Therefore, it is through the increase attention to the ways the mind is able to obtain memories and information that can essentially help us decrease our mistakes. Richard Atkinson and Richard Shiffrin developed a three-step model that details on how the brain is able to process and develop memories. All memories are created through the fleeting sensory memory before it is encoded into a short-term memory so that it can be continually rehearsed before it is translated into a long-term memory (Meyers, 2011).
Basically Atkinson and Shiffrin’s theory is based on the idea that the mind can only retain information that is consciously received; however the modified version offered by Meyers (2011) presents a much different idea. According to Meyers the mind still translates incoming information into a sensory memory (Meyers 2011). The second step to this modified version still claims the encoding of the sensory memory into a working memory. This working memory concentrates on the encoding and active processing of current immediate stimuli (Meyers, 2011).
Over time the information is rehearsed and turned into a long-term memory. The great thing about the working memory concept is that it associates new and old information and solves problems so that we are able to handle all situations that we engage in. So what factors and behaviors increase memory retention? To begin most information is encountered and retained through the act of rehearsing, or conscious repetition (Meyers, 2011).
Techniques and habits that have been proven to be successful through research has shown that prolonged exposure to the spacing effect, self-assessment, and serial position effect increases the individual’s ability to retain information much better than a person cramming last minute (Meyers, 2011). By providing a proper methodical and organized way to engage in new information a person gives the mind enough time to recall the information consistently for several years. Aside from rehearsing our mids are able to respond to encoding through multiple ways.
Practicing the ability to form mental pictures, or imagery, helps build the minds ability to associate pictures and words (Meyers, 2011). A foundational element used from the beginning of time. Young children usually point to items in a home or outside and name the item they see according to what the teachers or parents say. Imagery is used by mnemonic devices in order to develop the retention and recall of memorized information via passages or speeches used by some of the best public platform speakers (Meyers, 2011).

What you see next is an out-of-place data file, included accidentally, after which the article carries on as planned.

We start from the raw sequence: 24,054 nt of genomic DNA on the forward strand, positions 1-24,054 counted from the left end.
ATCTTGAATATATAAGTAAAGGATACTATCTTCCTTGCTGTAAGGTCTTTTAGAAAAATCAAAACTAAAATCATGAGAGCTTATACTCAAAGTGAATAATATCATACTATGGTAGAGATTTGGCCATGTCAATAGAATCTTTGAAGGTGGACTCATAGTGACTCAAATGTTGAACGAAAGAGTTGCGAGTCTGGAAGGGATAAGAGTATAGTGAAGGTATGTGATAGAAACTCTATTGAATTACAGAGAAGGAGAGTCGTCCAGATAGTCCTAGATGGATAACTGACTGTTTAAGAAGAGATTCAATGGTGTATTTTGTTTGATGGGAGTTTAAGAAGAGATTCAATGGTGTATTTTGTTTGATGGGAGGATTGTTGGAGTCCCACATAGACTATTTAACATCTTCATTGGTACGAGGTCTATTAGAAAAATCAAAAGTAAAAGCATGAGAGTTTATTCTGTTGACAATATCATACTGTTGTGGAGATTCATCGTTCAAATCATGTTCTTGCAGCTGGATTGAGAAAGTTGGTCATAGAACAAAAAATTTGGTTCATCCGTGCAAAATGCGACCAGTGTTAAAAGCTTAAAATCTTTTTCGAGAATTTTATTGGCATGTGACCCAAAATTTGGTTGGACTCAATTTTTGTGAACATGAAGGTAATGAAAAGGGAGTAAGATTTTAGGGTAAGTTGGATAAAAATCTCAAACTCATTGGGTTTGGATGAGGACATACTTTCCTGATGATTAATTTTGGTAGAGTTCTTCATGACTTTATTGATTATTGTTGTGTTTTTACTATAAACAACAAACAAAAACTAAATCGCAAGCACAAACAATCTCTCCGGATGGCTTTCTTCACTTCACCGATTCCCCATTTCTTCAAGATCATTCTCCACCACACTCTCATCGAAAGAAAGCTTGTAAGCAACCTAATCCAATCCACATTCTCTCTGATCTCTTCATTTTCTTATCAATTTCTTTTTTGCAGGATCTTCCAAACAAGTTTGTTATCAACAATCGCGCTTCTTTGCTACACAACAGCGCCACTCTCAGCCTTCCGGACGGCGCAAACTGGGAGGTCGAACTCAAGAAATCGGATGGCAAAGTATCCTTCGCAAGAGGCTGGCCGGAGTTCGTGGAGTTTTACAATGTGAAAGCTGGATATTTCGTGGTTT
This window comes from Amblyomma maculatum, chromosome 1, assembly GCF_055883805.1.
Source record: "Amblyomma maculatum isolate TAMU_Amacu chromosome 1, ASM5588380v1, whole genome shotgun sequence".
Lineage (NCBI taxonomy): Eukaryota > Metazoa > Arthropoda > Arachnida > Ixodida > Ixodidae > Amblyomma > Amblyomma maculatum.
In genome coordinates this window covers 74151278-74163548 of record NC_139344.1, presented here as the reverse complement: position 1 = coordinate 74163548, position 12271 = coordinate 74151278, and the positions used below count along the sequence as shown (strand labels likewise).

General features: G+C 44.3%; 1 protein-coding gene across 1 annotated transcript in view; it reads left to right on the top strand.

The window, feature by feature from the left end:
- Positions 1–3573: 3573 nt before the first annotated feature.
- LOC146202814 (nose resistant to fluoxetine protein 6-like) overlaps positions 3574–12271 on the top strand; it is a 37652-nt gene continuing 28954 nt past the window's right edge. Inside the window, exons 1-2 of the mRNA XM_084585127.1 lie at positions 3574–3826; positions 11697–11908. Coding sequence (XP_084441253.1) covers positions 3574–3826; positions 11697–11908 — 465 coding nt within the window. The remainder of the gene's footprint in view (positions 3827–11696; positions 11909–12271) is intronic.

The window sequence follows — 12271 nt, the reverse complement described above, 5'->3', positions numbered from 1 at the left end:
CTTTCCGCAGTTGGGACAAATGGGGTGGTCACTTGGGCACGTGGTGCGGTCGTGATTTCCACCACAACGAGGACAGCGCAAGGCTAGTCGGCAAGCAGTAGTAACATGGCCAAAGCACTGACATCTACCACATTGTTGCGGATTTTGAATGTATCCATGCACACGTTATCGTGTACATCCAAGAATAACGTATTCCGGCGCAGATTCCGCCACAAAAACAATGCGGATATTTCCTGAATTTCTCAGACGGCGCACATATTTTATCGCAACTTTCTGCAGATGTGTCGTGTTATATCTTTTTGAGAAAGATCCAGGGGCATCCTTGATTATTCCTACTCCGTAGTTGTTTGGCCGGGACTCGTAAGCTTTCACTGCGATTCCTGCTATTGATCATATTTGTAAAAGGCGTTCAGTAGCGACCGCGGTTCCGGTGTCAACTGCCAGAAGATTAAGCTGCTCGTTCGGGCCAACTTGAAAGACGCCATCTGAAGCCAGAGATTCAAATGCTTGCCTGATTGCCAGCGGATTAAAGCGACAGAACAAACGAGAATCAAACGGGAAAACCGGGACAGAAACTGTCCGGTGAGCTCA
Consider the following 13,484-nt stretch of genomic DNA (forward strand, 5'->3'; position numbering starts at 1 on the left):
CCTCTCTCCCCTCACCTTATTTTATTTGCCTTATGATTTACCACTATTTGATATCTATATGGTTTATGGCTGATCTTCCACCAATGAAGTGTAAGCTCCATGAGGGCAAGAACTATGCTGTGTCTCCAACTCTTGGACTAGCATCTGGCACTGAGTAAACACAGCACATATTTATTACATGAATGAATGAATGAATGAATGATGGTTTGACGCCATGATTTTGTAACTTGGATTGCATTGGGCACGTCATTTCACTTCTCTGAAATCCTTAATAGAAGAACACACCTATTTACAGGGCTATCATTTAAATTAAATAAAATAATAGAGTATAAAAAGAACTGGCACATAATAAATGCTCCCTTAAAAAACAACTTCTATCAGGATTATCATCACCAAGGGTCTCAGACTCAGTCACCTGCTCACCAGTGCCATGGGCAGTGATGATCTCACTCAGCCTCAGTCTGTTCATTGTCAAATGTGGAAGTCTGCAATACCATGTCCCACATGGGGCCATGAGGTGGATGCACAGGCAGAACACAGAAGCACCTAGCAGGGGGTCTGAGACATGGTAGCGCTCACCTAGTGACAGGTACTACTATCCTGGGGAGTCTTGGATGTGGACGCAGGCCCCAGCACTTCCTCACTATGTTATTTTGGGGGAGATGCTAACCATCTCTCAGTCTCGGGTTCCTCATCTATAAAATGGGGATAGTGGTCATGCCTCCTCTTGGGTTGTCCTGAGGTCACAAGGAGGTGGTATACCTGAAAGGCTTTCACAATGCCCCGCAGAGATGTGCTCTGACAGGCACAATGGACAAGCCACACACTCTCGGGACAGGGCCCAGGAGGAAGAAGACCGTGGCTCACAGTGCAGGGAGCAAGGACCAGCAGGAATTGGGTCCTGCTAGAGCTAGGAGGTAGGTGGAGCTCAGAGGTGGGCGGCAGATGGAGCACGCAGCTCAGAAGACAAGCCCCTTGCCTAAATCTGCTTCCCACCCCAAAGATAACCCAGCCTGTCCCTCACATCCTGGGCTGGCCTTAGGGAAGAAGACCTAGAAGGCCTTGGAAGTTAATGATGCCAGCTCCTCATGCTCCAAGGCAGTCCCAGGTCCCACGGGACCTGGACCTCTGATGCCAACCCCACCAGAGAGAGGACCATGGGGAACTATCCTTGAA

Through the use of imagery and mnemonic devices our minds are able to form a meaning to what we are trying to convey and ultimately we are able to organize and catalogue what we have learned within our memory. Understanding what factors and behaviors gives into the creation of our memory we as people and students are able to understand how teachers and psychologists are able to train our minds for further retention and absorption of information. Often at times failure seems to be the very thing that we learn from. It is from our parents and grandparents that we have heard the old trite adage “We learn from experience. It wasn’t until psychologists and educators came together to propose the testing effect. The “test effect” is essentially a well-established psychological phenomenon that proves that testing students on previously absorbed information allows for them to increase their retention of material opposed to the continual studying of materials (Roedlger III & Finn, 2010). Henry Roedlger III and Bridgid Finn quote several studies from several psychologists in which state, “students who make an unsuccessful attempt to answer a test question before receiving the correct answers remember the material better than if they simply study the information. (Roedlger III & Finn, 2010) This “testing effect” logic help students retain information in the pretesting stage by making them mentally engage in the attempt to answer the question by increasing the memorization of the information provided. Furthermore, the challenges presented to the students increase their focus, reduce their fear and engage their minds on a deeper level so that retention is at a maximum. Teachers, psychologists, and other professionals have all tried their best to figure out the best methods for learning and retention. By far the best ould be known by the acronym SQ3R, also known as Survey, Question, Read, Rehearse, Review, is the five step plan that is known to increase the learning and retention for all in a controlled manner opposed to short term cramming session. With this method one can easily correct previous damaging studying habits with ones that are positive and more beneficial. By surveying the current study material by scanning headings and make note of how the chapter is organized can organize the way the mind is able to map out the best way to handle the new incoming information (Meyers, 2011).